Pros: Profits are the “bottom line” for a business for a reason—they are what matter the most. An analysis of a company’s profitability is a straightforward answer to any question about a company’s health. A growing company has a positive profitability ratio, and a company that is struggling typically has a negative ratio.
Cons: Profitability only takes a look at money coming in versus money going out, and does not account for the accumulation of assets or the payment of debt. A company that invests heavily into new equipment may have an artificially low ratio for a given period, while a company that is borrowing regularly may show an unusually high ratio. Profitability is a tool that should be used in conjunction with other forms of analysis in most cases.
The limitations of profitability ratios necessitated the development of new analytical tools, leading to the rise of solvency calculations. Accountants arrive at the solvency ratio by dividing net income and depreciation by the company’s total liabilities, both short term and long term. Companies with a ratio of 20 percent or more are generally healthy.
Pros: Solvency is a better indicator of overall health than profitability calculations, because the ratio includes debt in the equation. Analysts can determine whether or not the business has enough income to fulfill its debt obligations, and pay its operating expenses to remain solvent.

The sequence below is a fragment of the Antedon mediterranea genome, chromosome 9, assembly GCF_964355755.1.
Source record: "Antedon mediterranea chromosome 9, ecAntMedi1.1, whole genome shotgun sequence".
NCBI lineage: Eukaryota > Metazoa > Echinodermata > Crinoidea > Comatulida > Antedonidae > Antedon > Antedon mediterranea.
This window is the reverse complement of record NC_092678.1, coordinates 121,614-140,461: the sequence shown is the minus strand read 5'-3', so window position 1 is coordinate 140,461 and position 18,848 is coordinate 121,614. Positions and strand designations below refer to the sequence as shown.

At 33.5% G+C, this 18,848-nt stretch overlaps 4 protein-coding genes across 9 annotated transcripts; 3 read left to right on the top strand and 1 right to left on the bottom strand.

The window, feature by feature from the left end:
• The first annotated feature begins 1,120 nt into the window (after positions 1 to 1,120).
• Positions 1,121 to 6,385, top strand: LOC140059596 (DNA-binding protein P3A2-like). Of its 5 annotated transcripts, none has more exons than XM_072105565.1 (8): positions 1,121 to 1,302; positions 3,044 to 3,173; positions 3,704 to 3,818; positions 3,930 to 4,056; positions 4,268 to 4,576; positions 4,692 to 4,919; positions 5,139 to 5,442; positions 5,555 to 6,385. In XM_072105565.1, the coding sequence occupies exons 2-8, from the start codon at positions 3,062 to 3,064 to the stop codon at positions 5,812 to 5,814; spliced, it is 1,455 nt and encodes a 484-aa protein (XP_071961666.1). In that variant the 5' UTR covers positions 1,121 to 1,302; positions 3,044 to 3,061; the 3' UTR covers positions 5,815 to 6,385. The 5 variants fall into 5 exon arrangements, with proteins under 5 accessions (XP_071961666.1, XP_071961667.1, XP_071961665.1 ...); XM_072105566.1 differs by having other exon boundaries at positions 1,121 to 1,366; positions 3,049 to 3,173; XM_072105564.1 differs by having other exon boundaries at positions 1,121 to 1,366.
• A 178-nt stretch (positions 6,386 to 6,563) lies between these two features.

Cons: Solvency and debt loads vary wildly from one industry to another, so comparing companies can be difficult. Also, the use of net income in calculations gives companies with high depreciation a lower ratio than they deserve, causing many accountants to prefer cash flow rather than net income in the equation.
Return On Equity
Large companies with many shareholders use a return on equity calculation for their financial analysis. The formula divides total net income by the average equity of shareholders. High numbers indicate that the company earned money on the investment, and shows investors that their money is properly utilized. Healthy companies have return on equity ratios of about 15-20 percent.